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XXII THE RETURN OF THE REDS
The Church of the Holy Name was filled as full as it could hold, and those outside were grumbling at their hard case in being cut off from so much solemnity or jollification, according to their opinion of the ceremony inside. But it came to pass that the lot of these outsiders proved, from the point of view of those that like to assist, if only as spectators, at the making of history, to be more fortunate than that of those who had gained admittance to the church. For suddenly, from far away, there came a shouting, meaningless at first, but momentarily growing in meaning, till at last men shrieked into their neighbors' ears that the supposed lost and slaughtered of the youth of Florence were not lost nor slaughtered at all, but were alive and well, and were riding in triumph through the city gates, having inflicted innumerable woes upon the devils of Arezzo.

Such tidings were unbelievable, were not to be believed, were not believed, were believed—all in the winking of an eyelid. The insolent chivalry of the [Pg 280]Company of Death were, as it seemed, all, or almost all, to hand with Messer Guido Cavalcanti at their head. With them came the news that the Aretines had been beaten in battle, and that the ever illustrious condottiere, Griffo of the Claw, was flying his Dragon-flag in the very face of the scared burghers of Arezzo, huddled behind their naughty walls. Here was a mighty change in the fortunes of Florence, its full significance understood by few then, and not by many until long after that day.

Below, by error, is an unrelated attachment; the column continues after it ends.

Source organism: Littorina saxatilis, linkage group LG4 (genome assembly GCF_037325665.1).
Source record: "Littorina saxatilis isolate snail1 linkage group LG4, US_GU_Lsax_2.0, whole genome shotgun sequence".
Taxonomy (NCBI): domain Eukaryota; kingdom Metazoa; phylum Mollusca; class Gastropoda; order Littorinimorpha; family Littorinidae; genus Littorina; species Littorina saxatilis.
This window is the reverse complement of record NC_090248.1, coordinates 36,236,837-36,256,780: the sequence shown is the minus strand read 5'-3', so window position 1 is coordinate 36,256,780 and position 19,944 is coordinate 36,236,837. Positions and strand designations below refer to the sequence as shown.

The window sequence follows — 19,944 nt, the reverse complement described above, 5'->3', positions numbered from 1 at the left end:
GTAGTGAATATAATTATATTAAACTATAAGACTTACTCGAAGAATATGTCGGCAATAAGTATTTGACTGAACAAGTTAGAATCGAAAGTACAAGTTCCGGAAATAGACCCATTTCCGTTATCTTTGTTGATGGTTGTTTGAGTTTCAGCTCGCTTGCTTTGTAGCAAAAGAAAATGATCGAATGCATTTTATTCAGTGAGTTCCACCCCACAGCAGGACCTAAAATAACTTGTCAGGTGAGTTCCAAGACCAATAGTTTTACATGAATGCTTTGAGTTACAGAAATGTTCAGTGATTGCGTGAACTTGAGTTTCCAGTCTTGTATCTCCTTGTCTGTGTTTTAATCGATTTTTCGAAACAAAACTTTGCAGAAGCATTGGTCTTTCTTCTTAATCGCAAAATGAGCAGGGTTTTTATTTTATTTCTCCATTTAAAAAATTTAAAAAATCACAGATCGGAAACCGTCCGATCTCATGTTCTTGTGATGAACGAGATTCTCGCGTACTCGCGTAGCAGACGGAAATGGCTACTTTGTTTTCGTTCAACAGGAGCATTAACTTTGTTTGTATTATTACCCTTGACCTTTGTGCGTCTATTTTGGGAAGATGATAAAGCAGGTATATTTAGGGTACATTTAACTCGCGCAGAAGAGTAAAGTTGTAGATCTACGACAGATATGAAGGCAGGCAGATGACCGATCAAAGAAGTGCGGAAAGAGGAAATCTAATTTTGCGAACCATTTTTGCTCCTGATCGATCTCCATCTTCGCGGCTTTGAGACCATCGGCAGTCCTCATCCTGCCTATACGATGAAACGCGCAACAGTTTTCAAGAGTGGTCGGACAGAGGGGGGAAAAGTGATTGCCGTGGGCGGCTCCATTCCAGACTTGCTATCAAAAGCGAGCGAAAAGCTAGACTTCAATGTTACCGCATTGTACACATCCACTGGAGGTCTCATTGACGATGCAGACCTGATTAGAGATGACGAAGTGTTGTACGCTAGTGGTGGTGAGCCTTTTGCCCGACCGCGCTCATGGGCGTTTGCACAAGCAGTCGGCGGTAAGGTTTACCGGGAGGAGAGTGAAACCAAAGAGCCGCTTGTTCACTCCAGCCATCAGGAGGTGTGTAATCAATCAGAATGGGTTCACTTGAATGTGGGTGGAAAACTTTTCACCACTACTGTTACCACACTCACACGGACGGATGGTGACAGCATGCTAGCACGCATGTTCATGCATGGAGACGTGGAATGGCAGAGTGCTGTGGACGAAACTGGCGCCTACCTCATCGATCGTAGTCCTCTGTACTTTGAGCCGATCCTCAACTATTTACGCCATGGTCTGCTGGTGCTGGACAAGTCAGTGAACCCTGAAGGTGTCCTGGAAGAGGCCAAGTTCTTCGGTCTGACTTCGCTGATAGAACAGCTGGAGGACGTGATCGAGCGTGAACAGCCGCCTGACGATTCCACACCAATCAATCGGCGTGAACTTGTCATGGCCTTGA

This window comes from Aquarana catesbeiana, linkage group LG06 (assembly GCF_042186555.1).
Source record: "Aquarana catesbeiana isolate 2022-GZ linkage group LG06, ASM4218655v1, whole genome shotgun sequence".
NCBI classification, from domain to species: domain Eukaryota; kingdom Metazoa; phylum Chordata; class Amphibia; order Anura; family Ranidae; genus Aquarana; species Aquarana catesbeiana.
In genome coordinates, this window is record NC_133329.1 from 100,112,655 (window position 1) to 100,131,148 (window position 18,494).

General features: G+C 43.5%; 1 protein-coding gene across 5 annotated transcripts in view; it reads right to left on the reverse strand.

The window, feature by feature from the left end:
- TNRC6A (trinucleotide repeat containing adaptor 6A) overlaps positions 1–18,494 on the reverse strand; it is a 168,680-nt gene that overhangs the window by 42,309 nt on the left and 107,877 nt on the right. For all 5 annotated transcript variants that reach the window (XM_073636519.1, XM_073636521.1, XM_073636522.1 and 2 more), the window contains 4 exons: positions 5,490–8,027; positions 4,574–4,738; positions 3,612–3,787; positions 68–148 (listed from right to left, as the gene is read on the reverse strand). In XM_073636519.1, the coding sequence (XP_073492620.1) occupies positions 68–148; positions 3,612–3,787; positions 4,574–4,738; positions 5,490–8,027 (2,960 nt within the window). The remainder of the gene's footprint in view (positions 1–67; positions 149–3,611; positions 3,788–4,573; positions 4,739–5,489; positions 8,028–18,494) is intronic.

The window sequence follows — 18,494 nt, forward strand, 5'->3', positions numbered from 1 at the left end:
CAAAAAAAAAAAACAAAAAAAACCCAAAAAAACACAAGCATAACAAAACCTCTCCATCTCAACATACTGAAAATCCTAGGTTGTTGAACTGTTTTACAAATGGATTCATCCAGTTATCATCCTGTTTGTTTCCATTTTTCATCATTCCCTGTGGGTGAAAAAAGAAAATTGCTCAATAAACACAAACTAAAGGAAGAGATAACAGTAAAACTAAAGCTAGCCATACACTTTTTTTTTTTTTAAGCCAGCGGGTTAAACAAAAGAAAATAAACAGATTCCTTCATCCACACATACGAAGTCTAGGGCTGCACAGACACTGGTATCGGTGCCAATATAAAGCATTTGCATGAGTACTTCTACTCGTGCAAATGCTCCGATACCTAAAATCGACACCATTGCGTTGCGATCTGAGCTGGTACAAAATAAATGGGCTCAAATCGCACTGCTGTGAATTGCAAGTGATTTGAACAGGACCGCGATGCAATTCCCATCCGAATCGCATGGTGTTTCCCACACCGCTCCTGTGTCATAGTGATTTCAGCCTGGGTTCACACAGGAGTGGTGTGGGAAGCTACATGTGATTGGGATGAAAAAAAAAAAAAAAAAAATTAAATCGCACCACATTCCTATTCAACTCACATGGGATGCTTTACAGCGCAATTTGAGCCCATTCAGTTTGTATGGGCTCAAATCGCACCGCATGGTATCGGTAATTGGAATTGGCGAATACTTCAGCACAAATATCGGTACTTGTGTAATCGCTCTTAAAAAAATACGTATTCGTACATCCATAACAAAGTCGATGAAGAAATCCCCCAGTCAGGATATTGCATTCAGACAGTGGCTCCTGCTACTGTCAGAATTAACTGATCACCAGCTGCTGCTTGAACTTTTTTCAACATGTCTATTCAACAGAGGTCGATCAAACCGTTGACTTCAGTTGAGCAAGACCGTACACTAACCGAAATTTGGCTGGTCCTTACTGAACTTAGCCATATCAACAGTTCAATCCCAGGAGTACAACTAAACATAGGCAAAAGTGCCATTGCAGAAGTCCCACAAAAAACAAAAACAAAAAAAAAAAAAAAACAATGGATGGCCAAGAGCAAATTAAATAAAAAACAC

At first the news seemed incredible to those that had not ocular proof of its verity, but these soon were convinced. Was not Messer Guido Cavalcanti riding through the city gates, whither all were now running, and was not Messer Dante by his side, and your humble servant who writes these lines, and many another youth well known to the Florentine populace? So that, in a little while, the space before the church, that had been so thickly crowded, was as empty as my palm, and Messer Guido and his fellowship of the Company of Death were like to be unhorsed and swallowed up in a wave of popular enthusiasm. Messer Guido restrained the kindly intentions of the crowd with some difficulty, and thereafter harangued them at some length, and with eloquence worthy of a Roman patrician of old days. He told them how the fortunes of Florence were again, as ever before, triumphant, how the devils of Arezzo had been taught [Pg 281]a lesson they would not be likely to forget in a hurry, and, furthermore, how much Florence owed to the splendid assistance given to her arms by Messer Griffo of the Dragon-flag and his Free Companions.

Now, at every pause in Messer Guido's speech, the air was shattered with deafening huzzas, some echo of which would, one must surely think, find its way into that solemn and sombre church where the fairest lady in Florence was being given to Florence's greatest knave. How great a knave none of us realized at that moment, for we, of course, were ignorant of the intention of Messer Simone with regard to us, and the narrow escape we had from being annihilated by those very Free Companions whose praises Messer Guido was so generously voicing. Even while Guido was speaking, those of us behind and about him heard many things hurriedly from the citizens that pressed against us. One of them was the news of our own supposed slaughter at the hands of the people of Arezzo, and the other—more terrible, indeed, to one of us—was that on that very instant Madonna Beatrice was being wedded to Simone dei Bardi in the Church of the Holy Name.